Partnership with Russia’s Largest School of Journalism Announced

Columbia, Mo. (Feb. 10, 2003) — Faculty from the world’s first school of journalism and the world’s largest school of journalism have announced plans to collaborate on a project to strengthen journalism education in Russia and the United States.

Moscow State University
Moscow State University

The partnership of the Missouri School of Journalism and Moscow State University, popularly known as MGU, its initials in Russian, will concentrate on new curricula and laboratory media for MGU and enhanced education for Missouri.

Missouri journalism faculty have worked for more than a decade in Eastern Europe, but this project has more potential for impact on the future of journalism in that region than any other, according to Dean Mills, dean at Missouri.

“The size and scope of the project — and the fact that we are doing it with Russia’s most prestigious university — mean that we can have long-lasting impact on the future of independent journalism in Russia,” said Mills. “And Missouri students and faculty will be given unique opportunities to learn about democratic journalism in a non-U.S. setting.”

The first phase of the program began in January 2003 and will last three years. To plan for reforms for the MGU curriculum, scholars from Missouri and MGU will participate in summer institutes at each campus. Faculty and staff will work on translation of journalism texts into Russian, set up new laboratory media, create Internet programs for communication between the two schools and develop fund-raising strategies for MGU.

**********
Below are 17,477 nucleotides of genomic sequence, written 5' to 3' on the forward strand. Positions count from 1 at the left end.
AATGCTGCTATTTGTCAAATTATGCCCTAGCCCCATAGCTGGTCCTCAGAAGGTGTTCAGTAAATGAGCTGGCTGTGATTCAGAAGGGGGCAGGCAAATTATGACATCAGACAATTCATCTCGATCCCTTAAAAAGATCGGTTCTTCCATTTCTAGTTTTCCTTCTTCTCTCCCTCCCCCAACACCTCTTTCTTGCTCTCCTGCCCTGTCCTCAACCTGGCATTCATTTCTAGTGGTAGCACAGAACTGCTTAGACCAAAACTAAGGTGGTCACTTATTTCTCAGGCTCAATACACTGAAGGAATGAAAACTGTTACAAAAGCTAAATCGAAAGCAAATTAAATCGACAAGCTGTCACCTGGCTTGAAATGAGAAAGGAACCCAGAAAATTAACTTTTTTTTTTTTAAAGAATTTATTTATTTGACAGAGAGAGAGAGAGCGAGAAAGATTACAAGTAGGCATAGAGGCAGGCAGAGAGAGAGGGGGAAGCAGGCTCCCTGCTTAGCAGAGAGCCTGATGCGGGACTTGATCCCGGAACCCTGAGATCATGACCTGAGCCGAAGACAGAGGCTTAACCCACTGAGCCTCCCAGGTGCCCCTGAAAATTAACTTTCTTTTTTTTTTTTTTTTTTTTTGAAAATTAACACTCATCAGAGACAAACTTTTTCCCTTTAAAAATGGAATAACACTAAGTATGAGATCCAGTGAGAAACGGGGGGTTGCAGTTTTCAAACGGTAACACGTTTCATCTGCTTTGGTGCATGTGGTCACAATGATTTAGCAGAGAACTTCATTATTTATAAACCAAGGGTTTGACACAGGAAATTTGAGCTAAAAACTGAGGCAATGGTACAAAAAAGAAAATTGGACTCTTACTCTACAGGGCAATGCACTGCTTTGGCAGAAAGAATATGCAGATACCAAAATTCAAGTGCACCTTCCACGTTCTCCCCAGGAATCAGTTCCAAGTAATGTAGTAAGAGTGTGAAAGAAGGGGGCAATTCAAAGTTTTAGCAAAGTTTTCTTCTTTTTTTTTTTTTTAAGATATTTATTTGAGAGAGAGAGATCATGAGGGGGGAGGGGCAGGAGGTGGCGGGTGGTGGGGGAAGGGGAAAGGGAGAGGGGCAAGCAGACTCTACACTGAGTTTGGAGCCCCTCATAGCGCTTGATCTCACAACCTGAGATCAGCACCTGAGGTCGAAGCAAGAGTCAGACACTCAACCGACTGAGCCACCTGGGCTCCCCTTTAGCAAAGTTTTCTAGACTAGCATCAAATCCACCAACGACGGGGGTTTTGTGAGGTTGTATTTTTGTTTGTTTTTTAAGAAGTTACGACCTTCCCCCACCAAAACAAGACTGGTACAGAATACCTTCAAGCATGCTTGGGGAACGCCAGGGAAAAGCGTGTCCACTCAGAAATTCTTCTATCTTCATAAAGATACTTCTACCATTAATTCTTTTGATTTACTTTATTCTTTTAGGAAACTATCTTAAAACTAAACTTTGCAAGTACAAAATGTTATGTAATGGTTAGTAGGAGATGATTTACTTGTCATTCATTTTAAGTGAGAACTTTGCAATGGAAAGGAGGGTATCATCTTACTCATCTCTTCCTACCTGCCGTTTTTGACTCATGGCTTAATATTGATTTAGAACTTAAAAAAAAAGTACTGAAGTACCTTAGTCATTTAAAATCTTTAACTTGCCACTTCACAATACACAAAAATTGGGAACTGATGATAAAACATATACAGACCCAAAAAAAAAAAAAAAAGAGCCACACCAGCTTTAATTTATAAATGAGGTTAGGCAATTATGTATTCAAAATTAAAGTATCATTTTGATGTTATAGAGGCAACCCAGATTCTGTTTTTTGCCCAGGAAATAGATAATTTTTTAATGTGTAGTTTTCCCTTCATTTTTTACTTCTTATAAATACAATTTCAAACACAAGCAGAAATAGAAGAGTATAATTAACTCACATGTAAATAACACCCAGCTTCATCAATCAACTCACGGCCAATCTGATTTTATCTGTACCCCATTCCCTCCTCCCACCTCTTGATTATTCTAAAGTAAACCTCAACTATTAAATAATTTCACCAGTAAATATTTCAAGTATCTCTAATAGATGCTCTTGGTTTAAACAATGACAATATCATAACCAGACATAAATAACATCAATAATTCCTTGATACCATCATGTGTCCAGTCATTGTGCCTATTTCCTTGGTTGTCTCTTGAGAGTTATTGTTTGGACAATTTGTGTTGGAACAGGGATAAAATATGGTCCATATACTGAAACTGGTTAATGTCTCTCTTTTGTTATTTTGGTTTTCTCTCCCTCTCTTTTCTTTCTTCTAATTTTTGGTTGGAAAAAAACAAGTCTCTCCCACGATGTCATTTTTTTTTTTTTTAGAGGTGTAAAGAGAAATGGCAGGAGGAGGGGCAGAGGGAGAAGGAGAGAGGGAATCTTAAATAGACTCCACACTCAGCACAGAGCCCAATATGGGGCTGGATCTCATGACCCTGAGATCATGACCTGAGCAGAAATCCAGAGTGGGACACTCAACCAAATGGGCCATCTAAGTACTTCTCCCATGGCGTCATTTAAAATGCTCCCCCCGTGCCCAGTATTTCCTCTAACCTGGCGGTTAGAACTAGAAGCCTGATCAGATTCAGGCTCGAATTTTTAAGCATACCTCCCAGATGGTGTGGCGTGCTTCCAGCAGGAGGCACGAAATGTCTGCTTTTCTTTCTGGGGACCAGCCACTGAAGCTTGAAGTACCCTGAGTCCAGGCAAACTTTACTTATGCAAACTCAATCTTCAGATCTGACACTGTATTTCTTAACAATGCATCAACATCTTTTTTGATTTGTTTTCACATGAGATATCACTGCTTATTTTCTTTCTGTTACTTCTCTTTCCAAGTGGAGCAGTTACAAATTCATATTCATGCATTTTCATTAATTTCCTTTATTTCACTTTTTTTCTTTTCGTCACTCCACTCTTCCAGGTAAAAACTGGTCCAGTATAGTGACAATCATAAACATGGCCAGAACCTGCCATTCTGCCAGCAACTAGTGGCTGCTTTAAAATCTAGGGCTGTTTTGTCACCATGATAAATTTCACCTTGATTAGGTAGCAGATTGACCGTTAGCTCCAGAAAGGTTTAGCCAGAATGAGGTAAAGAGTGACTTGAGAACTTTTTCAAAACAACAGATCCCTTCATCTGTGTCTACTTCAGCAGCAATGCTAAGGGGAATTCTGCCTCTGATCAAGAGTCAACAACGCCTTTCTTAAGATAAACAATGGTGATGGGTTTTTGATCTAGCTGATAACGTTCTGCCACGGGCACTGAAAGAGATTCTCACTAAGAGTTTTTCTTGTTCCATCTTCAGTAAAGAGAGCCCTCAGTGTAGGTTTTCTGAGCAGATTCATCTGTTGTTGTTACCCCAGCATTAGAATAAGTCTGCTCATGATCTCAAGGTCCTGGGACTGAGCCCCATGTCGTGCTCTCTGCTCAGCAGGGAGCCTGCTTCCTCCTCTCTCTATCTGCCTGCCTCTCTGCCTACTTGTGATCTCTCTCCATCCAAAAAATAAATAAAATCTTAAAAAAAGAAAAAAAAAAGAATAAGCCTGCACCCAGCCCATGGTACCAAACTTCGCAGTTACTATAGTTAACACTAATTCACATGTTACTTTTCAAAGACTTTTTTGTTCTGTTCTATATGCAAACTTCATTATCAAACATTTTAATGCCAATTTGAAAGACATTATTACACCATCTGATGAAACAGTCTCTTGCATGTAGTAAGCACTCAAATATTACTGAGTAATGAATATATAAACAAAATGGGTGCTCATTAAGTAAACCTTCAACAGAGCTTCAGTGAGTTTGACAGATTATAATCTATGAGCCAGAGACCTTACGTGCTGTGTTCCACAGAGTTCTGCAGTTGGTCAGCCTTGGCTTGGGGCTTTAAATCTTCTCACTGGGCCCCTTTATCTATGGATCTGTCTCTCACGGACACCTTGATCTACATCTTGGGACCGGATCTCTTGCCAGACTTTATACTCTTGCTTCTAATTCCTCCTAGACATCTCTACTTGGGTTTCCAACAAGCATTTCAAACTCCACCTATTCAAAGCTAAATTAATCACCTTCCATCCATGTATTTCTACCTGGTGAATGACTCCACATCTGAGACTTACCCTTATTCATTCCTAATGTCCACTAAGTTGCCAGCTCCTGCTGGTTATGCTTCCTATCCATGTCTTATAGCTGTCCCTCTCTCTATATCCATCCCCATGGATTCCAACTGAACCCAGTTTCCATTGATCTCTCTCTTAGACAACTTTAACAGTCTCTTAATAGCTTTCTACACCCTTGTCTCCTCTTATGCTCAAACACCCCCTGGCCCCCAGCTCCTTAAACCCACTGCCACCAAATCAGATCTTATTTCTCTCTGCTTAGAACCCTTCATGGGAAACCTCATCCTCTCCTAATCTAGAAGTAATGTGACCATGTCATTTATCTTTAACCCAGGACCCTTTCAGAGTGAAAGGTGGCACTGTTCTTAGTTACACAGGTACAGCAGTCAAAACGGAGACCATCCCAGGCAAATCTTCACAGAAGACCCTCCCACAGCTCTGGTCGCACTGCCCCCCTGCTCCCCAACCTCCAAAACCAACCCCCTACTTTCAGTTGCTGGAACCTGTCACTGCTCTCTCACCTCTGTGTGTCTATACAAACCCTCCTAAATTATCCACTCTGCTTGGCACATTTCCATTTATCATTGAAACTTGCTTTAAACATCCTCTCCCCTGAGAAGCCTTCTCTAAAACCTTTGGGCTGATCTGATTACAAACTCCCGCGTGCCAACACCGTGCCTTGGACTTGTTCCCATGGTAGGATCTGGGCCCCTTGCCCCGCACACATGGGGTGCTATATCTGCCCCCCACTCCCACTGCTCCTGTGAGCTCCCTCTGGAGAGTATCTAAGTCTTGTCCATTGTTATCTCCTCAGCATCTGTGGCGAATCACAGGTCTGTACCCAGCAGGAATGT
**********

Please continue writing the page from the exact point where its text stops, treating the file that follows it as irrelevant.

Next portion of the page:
Both Missouri and MGU are widely regarded as premiere journalism schools. They are part of major public universities, offer a full range of journalism degrees and emphasize research as well as professional training. Missouri has formal collaborative relationships with more than a dozen educational programs in nine countries and informal relationships with more than a dozen others. The MGU journalism school enrolls more than 3,000 students and 100 faculty.

The partnership is funded through the U.S. Department of State, Cultural and Educational Affairs.

Updated: February 26, 2020

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